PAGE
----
Edward (Ned) Kearley was survived by his widow, Bella C., and four sons: Edward Clarence, then serving with the U.S. Air Force; Roland, a student at Fairhaven High School; twins Joseph and Richard, in the seventh grade at the Job C. Tripp School; and a daughter, Catherine, in third grade at the Tripp School. He was a member of George H. Taber Lodge, A.F. & A.M.
The dragger Anna C. Perry left New Bedford on March 6, 1952, to fish near the Nantucket Lightship. With 8,000 pounds of fish on board, she set out for home on March 11. At 11 a.m. the vessel reported that she was "running good," but at 3 p.m. an attempt to radio the ship failed. On March 13, she was reported overdue, and the Coast Guard began a search. Four planes and the cutter Acushnet searched an area of 12,000 square miles centered 65 miles southeast of Nantucket. One plane spotted some floating debris, but it was unidentifiable. The search was discontinued on March 15.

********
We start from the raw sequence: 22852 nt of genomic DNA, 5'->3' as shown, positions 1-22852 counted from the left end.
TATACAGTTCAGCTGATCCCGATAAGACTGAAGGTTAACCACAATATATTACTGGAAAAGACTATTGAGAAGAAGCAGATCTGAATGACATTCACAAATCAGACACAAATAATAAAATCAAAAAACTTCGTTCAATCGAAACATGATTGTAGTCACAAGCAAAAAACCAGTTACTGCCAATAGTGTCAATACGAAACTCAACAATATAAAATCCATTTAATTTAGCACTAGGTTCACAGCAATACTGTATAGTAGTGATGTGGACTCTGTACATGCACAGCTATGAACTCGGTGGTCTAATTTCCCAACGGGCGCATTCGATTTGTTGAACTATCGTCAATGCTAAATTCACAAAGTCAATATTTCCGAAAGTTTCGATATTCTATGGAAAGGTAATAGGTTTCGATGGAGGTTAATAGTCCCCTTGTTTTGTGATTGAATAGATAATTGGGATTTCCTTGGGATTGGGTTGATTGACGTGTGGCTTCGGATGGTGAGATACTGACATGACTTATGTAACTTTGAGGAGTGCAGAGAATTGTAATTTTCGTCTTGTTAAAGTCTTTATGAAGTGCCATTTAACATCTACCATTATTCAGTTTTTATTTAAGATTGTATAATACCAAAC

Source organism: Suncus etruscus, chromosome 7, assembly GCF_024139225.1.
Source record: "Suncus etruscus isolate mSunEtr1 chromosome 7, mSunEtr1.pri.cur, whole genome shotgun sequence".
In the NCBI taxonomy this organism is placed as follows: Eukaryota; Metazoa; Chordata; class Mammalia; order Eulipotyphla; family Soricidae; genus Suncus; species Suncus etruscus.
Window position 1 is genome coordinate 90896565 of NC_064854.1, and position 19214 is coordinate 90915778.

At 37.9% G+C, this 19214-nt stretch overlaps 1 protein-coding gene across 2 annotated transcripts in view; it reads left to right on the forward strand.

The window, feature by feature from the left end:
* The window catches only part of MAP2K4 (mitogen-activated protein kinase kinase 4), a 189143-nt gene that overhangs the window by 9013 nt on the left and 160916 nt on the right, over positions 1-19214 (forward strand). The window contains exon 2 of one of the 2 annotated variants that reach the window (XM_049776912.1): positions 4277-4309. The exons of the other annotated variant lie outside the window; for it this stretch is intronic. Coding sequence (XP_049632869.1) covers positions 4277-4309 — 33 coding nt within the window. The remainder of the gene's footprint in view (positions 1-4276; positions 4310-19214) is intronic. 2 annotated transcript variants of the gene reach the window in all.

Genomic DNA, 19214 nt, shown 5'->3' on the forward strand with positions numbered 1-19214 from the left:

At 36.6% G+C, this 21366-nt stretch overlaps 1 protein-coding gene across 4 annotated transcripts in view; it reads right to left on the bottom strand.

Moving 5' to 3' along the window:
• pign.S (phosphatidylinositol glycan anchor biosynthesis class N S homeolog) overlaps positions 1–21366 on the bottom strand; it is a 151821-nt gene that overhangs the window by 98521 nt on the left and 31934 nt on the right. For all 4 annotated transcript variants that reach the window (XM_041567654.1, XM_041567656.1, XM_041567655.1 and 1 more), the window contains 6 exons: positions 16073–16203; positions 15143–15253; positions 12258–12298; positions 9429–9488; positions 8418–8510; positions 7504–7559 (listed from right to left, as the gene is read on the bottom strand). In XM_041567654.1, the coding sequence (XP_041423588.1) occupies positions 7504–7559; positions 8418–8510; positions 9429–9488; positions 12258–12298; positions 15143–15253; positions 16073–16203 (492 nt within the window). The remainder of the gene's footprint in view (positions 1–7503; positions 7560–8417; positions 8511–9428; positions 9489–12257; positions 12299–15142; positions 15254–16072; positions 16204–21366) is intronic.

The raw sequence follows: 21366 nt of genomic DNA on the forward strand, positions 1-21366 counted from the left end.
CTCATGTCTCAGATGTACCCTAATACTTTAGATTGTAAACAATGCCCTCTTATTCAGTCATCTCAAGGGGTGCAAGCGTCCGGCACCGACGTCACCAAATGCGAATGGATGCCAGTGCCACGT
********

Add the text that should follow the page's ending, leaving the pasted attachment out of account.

On May 6, an amateur diver found a mast, its stays fouled in a winch, with a life raft belonging to the Anna C. Perry attached. The Marine Board of Investigation noted that on March 11 the ship would have encountered rough seas, high winds, and snow. They concluded that the ship had foundered in heavy weather. All six members of the crew perished: Captain Alexander Mitchell, Herbert T. Barron, James E. Codner, Lawrence Hayes, Edward Kearley, and George Kouscouros. They were survived by 15 children.